Wise Words – Will Rogers Shows Us What’s Important

“Too many people spend money they haven’t earned, to buy things they don’t want, to impress people they don’t like.”

Will Rogers

Who doesn’t chuckle in self-recognition when they hear these words? Will Rogers is poking fun at our need to impress, to be seen as important in the eyes of others. The joke is funny because we know deep down that external motivations – those given to us by peers, parents or society – can never satisfy. Sometimes it takes the humorists among us to tell the truth in ways that we can hear.

Seeking external validation through status or power can never fulfill us because it doesn’t come from our internal compass. The natural impulses that arise from our higher self, like the desires for impact, autonomy, creativity, service and connection, are the real sources of satisfaction. When we are engaged with these natural impulses, we can feel the difference and we know that external motivations are weak imitations. 

These false goals are alluring because they have the appearance of being permanent. The car or house or clothes we buy feel substantial. But the fulfilling things in life are fluid, always flowing, never static. For example, think of a marriage and the deep connection and love it can offer. A marriage is not static. Connection is not something that is guaranteed because you made a vow one spring morning years ago. It has to be recreated every day, in every conversation, through the hard work of honesty and emotional vulnerability.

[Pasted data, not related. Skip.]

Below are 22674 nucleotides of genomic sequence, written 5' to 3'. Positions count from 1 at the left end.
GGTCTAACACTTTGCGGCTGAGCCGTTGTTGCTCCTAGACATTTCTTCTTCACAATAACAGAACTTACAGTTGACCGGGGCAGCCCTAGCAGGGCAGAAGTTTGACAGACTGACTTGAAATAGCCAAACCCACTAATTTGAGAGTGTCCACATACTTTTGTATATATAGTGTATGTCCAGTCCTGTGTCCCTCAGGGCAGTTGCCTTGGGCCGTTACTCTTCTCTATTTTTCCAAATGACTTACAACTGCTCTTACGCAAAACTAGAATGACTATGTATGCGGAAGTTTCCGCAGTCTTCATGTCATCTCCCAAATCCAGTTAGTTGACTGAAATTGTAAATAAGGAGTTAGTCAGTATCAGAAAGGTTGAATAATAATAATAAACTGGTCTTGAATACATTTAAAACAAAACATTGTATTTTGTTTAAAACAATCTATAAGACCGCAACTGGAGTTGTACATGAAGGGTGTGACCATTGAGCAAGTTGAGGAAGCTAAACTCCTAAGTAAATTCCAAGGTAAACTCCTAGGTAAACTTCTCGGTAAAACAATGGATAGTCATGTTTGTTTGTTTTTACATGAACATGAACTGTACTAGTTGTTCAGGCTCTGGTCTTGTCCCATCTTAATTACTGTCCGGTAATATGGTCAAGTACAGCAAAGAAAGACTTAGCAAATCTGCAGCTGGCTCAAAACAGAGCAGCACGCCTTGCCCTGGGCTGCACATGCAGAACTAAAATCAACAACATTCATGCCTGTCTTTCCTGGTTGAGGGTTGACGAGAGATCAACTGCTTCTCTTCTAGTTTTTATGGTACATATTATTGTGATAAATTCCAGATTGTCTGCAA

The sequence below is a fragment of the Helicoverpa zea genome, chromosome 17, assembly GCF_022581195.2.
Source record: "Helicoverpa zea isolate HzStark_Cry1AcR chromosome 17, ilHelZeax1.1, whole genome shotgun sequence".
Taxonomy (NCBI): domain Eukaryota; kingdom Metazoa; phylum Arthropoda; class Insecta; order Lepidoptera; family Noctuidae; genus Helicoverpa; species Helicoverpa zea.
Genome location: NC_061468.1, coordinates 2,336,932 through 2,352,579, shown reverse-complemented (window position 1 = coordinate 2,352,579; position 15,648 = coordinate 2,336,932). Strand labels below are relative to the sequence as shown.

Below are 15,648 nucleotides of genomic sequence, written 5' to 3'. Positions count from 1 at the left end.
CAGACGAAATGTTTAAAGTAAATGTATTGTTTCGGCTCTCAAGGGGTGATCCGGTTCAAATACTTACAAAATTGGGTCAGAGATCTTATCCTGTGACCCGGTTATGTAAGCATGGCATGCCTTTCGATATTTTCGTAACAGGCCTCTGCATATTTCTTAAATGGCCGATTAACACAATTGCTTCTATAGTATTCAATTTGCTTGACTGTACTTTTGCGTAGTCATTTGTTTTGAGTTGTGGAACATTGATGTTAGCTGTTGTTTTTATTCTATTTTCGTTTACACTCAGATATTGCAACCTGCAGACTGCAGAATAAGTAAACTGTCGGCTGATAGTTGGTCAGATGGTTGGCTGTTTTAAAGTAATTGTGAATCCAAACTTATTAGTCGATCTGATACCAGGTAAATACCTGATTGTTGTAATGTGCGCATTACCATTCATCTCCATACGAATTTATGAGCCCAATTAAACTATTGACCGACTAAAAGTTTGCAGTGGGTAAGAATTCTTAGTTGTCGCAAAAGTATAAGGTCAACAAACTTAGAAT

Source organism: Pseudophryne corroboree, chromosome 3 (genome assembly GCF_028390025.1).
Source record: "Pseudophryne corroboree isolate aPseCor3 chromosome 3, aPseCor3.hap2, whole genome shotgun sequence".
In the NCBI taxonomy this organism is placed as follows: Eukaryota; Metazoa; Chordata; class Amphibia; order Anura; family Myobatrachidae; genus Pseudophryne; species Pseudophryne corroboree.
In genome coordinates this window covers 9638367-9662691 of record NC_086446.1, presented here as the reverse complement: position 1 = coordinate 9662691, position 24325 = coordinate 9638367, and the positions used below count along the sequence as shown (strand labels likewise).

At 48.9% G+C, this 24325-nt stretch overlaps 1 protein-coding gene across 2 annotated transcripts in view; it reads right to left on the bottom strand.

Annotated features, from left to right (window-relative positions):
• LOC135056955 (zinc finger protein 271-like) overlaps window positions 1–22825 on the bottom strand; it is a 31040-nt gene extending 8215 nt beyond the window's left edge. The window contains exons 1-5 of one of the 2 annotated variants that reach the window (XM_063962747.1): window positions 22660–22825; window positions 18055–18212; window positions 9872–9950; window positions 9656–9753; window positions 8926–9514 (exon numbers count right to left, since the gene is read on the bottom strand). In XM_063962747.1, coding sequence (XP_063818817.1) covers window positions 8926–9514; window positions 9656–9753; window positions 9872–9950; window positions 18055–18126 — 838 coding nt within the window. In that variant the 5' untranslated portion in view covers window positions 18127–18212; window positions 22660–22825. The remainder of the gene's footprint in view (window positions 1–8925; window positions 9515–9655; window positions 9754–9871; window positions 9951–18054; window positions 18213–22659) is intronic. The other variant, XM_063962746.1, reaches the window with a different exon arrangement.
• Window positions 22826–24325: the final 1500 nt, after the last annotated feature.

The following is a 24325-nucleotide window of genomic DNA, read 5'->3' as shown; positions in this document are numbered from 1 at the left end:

Or think of an artistic or creative project. Beauty and innovation are not a given, they are part of a fluid process that changes as it goes. The early stages of any creative work are messy and subject to many twists and turns. The vibrancy in it is always growing, which is what gives it life. 

The fulfilling motivations in life cannot be held in place because they are not things, they are processes that need to be continually regenerated. Their nature is elusive and so they always feel at risk. Our fear of losing them causes us to crave the poor substitutes of external gratifications.

In his joke, Will Rogers reminds us that the external motivations we chase are not really what we want. Reflect for a moment on how you discern between external motivations and the impulses of your soul? How does your internal compass act to guide you?

Photo by freestocks on Unsplash

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